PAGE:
COLIN McCAHON: THERE IS ONLY ONE DIRECTION (VOLUME ONE 1919 - 1959)
by Peter Simpson (Auckland University Press, $75)
Reviewed by David Herkt
To discover a newly published book that tells an essential story – coupled with handsome design and copious illustrations – is a rare thing. To find that it contains unknown perspectives and fresh information simply seals the deal.
Peter Simpson has been working towards Colin McCahon: There is Only One Direction for more than two decades. Volume One has just been released; Volume Two will follow in early 2020. It will remain a fundamental work for the future.
McCahon is the quintessential New Zealand artist – a pioneering visionary and the country's only painter to have a global reputation. But Simpson reveals just how rudimentary our knowledge of the man and his works has previously been.
As he is at pains to explain, Simpson's book is not a biography of McCahon. It contains "biographical elements" – places, dates, people, trips, opinions, and jobs – but "such details are always subordinate to the art he produced".
That said, Colin McCahon: There is Only One Direction is by far the most extensive "life" yet written. It demonstrates the fundamental link between an artist, his experiences and philosophy, and his consequent creative vision.
Simpson's book includes quotes from hundreds of McCahon's letters. It is the first real glimpse of his career as a painter as he saw it. Previously, his letters have been an almost untouched resource but now they are given pride of place. At one stroke, everything is changed.
"I was very lucky," McCahon wrote, "and grew up knowing I would be a painter. I never had any doubts about this." Simpson chronicles McCahon's development as an artist from his first ambition at the age of 14, through art classes and early influences. It is the story of a young man with the conviction of his calling – and how he worked single-mindedly to achieve it.
Between 1937 and 1946, McCahon spent time as a seasonal labourer in Nelson (apples, tobacco, hops), with periods of other itinerant work, while continuing his apprenticeship as an artist. His friendships with editor and poet Charles Brasch, painters like Toss Woollaston and Doris Lusk and poets like James K. Baxter would shape and influence him.
Simpson clearly demonstrates the growing relationship between a young man and his familiar landscapes, which would come to artistic fruition in the following few years. The book's large and numerous images enable the reader to follow his argument and the narrative with pleasure.
A wedding present to McCahon of C.A. Cotton's book, Geomorphology, with its photographs and diagrams, would be of immense influence. Stripped-down landforms came to expose the geological "bones" of the land in paintings that continue to fascinate contemporary viewers.
The explosion of McCahon's art in the late-1940s produced works that had their origins in both the Renaissance and comic books. Twenty years before American "pop" artists, McCahon was using speech balloons. "Eloi, Eloi, Lama, Sabachthani" announces Jesus from the cross in a white backgrounded graphic bubble.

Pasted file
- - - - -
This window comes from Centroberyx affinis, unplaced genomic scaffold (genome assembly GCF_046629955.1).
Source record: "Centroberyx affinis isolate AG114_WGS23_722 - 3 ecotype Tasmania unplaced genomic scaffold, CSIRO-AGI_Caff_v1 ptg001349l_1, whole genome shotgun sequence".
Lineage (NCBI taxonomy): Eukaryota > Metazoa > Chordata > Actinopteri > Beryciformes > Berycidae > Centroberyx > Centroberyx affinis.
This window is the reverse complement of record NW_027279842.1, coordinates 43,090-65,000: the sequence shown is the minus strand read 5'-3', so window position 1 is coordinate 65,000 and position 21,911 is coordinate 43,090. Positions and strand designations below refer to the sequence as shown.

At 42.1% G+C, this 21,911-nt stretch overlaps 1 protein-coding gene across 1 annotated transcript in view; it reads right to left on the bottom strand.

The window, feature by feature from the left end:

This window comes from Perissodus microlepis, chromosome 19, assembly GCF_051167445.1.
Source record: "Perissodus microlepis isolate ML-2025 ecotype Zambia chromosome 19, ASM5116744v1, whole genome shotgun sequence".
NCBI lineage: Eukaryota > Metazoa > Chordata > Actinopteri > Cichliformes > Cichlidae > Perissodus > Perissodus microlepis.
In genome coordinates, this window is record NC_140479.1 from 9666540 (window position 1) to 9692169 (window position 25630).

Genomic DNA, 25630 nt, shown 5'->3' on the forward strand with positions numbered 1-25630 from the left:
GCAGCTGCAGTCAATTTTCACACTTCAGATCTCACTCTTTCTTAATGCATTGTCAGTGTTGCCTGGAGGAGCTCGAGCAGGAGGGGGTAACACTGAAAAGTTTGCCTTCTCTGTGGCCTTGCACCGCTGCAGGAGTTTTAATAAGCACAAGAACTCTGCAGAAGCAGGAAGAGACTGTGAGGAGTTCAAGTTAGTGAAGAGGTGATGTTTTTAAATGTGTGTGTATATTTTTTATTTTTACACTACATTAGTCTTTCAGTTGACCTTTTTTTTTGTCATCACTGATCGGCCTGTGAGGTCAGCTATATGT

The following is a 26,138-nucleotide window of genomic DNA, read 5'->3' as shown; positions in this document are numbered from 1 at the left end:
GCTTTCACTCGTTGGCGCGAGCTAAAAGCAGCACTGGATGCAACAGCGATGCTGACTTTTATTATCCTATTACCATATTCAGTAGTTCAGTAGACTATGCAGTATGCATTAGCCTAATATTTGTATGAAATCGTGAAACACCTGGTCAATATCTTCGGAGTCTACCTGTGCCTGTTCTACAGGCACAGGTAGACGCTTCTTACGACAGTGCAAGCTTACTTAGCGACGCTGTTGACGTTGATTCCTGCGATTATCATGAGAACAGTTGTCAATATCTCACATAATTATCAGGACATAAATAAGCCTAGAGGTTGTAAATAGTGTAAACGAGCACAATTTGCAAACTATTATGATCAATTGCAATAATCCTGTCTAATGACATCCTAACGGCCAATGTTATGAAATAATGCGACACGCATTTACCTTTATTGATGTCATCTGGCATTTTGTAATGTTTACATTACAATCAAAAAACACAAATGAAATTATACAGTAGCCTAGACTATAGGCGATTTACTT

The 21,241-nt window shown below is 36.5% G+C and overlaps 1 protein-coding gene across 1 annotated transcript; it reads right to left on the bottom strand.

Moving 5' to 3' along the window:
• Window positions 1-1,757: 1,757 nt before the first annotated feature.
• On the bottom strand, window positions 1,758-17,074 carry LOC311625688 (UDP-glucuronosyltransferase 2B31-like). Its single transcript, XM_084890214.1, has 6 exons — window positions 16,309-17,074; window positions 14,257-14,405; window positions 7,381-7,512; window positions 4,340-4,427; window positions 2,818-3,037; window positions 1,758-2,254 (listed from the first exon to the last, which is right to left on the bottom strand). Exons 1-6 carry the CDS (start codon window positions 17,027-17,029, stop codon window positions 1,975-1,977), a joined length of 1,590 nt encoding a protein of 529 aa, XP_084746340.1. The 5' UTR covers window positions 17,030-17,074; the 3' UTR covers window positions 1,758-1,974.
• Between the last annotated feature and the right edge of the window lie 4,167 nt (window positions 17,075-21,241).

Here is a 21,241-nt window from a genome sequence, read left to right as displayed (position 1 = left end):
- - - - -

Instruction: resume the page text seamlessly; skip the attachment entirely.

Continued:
These new religious works connected to a European tradition while putting a Kiwi spin upon it. Angels floated above Nelson hills. The crucifixion and annunciation occurred against stark, glacial landforms.
Simpson opens each chapter with an initial summary and then focuses upon the works of the period. It is a book which recounts constant change and invention. McCahon's great early achievements in landscape subjects and the paintings depicting biblical themes are entwined and assessed.
The important Takaka Night and Day (which was so large it had to be painted around the corner of the studio) is amply backgrounded by reference to McCahon's writings and statements. Simpson also convincingly argues that the enigmatic The Green Plain of 1948-49 has its roots in van Gogh. "I can never express my angels", he writes.
Then McCahon and his family moved to Auckland in 1953. Simpson records the shock of his encounter with Titirangi's regenerating kauri bush, the sea at French Bay and the forever-changing northern light. The outburst of new paintings with their dappled under-canopy of bush, the verticals of kauri, and dapples on Manukau waters will remain a cornerstone of future New Zealand art.
In 1954 came the first painting made of words – 3D lettering, out of Hollywood or display advertising. Janet Paul remarked in a review that McCahon was one of "the few painters with the character and persistence to go on thinking for years of solutions for the same problem". A visit to America opened up a host of new directions. In McCahon's subsequent works, the painted word took new dominance. There were changes in style, size, imagery and materials. His encounters with the paintings of artists like Jackson Pollock would be career-changing.
Simpson pauses in 1959 as McCahon is about to move into Grey Lynn. It is a natural division.
Colin McCahon: There is Only One Direction (Volume 1) belongs in every New Zealand home. With more than 300 illustrations, it is an alluring and profound coffee-table book. But for its real readers, it will be a wonderfully responsive and permanent triumph.